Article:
Cloud computing is a general term for anything that involves delivering hosted services over the Internet. These services are broadly divided into three categories: Infrastructure-as-a-Service (IaaS), Platform-as-a-Service (PaaS) and Software-as-a-Service (SaaS). The name cloud computing was inspired by the cloud symbol that's often used to represent the Internet in flowcharts and diagrams.
A cloud service has three distinct characteristics that differentiate it from traditional hosting. It is sold on demand, typically by the minute or the hour; it is elastic -- a user can have as much or as little of a service as they want at any given time; and the service is fully managed by the provider (the consumer needs nothing but a personal computer and Internet access). Significant innovations in virtualization and distributed computing, as well as improved access to high-speed Internet and a weak economy, have accelerated interest in cloud computing.
A cloud can be private or public. A public
cloud sells services to anyone on the Internet. (Currently, Amazon Web Services is the largest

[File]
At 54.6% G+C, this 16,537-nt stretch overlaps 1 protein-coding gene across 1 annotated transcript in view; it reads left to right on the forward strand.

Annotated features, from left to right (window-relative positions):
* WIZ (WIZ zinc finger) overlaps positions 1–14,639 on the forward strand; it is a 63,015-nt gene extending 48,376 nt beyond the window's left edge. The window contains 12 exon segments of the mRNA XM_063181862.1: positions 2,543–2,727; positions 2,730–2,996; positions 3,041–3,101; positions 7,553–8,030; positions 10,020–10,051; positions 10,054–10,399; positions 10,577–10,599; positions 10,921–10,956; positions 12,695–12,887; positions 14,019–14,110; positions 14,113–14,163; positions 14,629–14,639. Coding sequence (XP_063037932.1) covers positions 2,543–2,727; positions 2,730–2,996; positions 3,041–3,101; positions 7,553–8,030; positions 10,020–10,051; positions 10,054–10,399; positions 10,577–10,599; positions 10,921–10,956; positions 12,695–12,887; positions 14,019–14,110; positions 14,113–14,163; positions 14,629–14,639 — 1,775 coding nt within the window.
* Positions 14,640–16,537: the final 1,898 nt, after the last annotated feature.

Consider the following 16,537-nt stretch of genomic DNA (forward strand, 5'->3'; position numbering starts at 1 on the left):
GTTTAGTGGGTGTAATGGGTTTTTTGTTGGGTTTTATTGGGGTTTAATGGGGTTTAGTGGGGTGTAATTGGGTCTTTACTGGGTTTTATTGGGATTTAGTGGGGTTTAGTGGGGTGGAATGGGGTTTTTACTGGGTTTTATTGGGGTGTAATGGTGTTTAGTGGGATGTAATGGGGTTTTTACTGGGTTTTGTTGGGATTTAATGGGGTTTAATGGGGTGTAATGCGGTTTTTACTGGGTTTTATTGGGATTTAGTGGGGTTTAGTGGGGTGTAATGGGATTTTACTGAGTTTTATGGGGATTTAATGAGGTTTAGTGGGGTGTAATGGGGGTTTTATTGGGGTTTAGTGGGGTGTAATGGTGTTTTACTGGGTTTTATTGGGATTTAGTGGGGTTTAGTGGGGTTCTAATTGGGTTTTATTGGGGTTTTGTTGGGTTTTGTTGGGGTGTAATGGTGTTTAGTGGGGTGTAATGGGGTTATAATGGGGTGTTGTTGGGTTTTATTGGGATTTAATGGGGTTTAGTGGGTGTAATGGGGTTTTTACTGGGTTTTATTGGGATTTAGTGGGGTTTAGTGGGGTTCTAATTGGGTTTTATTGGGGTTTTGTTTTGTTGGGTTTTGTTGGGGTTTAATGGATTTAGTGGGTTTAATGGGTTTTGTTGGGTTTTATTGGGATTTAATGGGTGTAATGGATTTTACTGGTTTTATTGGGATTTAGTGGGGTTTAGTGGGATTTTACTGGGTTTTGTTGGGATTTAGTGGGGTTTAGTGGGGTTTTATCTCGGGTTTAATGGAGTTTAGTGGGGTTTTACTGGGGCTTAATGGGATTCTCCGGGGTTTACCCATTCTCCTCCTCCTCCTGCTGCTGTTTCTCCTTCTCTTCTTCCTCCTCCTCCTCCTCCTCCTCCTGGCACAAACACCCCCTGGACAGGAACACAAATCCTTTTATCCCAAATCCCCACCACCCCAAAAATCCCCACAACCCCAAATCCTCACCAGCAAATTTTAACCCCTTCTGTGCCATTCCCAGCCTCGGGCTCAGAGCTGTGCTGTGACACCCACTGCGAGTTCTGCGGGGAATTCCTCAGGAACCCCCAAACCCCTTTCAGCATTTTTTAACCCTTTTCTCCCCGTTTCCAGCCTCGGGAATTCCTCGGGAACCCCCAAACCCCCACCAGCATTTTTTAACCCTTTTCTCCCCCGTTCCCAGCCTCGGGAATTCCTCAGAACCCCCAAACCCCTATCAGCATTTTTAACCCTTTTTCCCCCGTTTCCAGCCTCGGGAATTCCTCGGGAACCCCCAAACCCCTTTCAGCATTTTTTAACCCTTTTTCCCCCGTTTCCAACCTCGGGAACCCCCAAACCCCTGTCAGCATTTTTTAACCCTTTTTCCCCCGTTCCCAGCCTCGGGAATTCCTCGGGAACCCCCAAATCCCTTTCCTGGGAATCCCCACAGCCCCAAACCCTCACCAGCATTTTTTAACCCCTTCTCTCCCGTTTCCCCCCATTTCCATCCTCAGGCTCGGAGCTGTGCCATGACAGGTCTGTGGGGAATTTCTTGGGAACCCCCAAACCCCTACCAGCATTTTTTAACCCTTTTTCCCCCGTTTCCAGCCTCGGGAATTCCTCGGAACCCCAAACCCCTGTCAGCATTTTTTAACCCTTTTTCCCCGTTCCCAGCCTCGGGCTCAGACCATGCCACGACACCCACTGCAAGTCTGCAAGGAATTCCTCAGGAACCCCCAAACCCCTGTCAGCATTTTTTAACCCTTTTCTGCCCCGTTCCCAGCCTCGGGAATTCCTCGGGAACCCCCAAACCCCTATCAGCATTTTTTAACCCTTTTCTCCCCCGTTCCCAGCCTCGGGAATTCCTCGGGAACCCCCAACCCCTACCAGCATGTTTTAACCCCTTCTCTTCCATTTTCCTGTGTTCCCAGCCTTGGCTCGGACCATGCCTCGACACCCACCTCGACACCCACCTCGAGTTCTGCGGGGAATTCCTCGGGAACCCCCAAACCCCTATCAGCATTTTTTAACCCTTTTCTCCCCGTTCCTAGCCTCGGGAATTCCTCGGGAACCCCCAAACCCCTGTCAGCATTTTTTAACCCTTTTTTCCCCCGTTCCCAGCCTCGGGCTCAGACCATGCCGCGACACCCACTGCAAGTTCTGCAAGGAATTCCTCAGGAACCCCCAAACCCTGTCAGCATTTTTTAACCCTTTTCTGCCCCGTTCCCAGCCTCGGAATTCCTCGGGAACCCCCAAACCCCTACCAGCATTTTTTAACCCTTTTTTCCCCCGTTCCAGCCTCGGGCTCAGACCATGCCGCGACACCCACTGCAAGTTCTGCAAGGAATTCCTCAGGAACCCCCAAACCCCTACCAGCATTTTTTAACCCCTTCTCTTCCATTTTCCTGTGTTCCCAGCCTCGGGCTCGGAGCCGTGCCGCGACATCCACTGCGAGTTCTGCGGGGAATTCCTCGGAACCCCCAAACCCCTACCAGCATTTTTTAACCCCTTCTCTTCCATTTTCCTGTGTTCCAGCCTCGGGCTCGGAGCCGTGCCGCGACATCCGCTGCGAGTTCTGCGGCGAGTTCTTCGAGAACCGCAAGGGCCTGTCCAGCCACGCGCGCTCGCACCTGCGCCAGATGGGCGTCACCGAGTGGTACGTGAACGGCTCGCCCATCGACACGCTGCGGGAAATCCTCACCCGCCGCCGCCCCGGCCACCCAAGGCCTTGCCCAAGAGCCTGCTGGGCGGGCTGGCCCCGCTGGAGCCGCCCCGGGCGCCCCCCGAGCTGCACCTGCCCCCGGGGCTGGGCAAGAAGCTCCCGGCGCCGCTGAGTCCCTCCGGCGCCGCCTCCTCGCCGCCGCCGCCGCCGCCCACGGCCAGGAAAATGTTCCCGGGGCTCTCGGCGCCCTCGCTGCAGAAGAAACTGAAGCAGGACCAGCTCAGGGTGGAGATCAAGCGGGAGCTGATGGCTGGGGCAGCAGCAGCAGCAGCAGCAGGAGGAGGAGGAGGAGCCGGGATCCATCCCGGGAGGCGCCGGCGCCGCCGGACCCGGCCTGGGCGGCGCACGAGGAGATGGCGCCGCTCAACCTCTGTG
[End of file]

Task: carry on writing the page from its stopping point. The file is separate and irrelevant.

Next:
public cloud provider.) A private cloud is a
proprietary network or a data center that supplies hosted services to a limited number of people.
When a service provider uses public cloud resources to create their private cloud, the result is
called a virtual private cloud. Private or public, the goal of cloud computing is to provide easy,
scalable access to computing resources and IT services.
Infrastructure-as-a-Service like Amazon Web Services provides virtual server instanceAPI) to
start, stop, access and configure their virtual servers and storage. In the enterprise, cloud
computing allows a company to pay for only as much capacity as is needed, and bring more online as
soon as required. Because this pay-for-what-you-use model resembles the way electricity, fuel and
water are consumed, it's sometimes referred to as utility computing.
Platform-as-a-service in the cloud is defined as a set of software and product development tools
hosted on the provider's infrastructure. Developers create applications on the provider's platform
over the Internet. PaaS providers may use APIs, website portals
software installed on the customer's computer. Force.com, (an outgrowth of Salesforce.com) and
GoogleApps are examples of PaaS. Developers need to know that currently, there are not standards
for interoperability or data portability in the cloud. Some providers will not allow software
created by their customers to be moved off the provider's platform.
In the software-as-a-service cloud model, the vendor supplies the hardware infrastructure, the
software product and interacts with the user through a front-end portal. SaaS is a very broad
market. Services can be anything from Web-based email to inventory control and database processing.
Because the service provider hosts both the application and the data, the end user is free to use
the service from anywhere.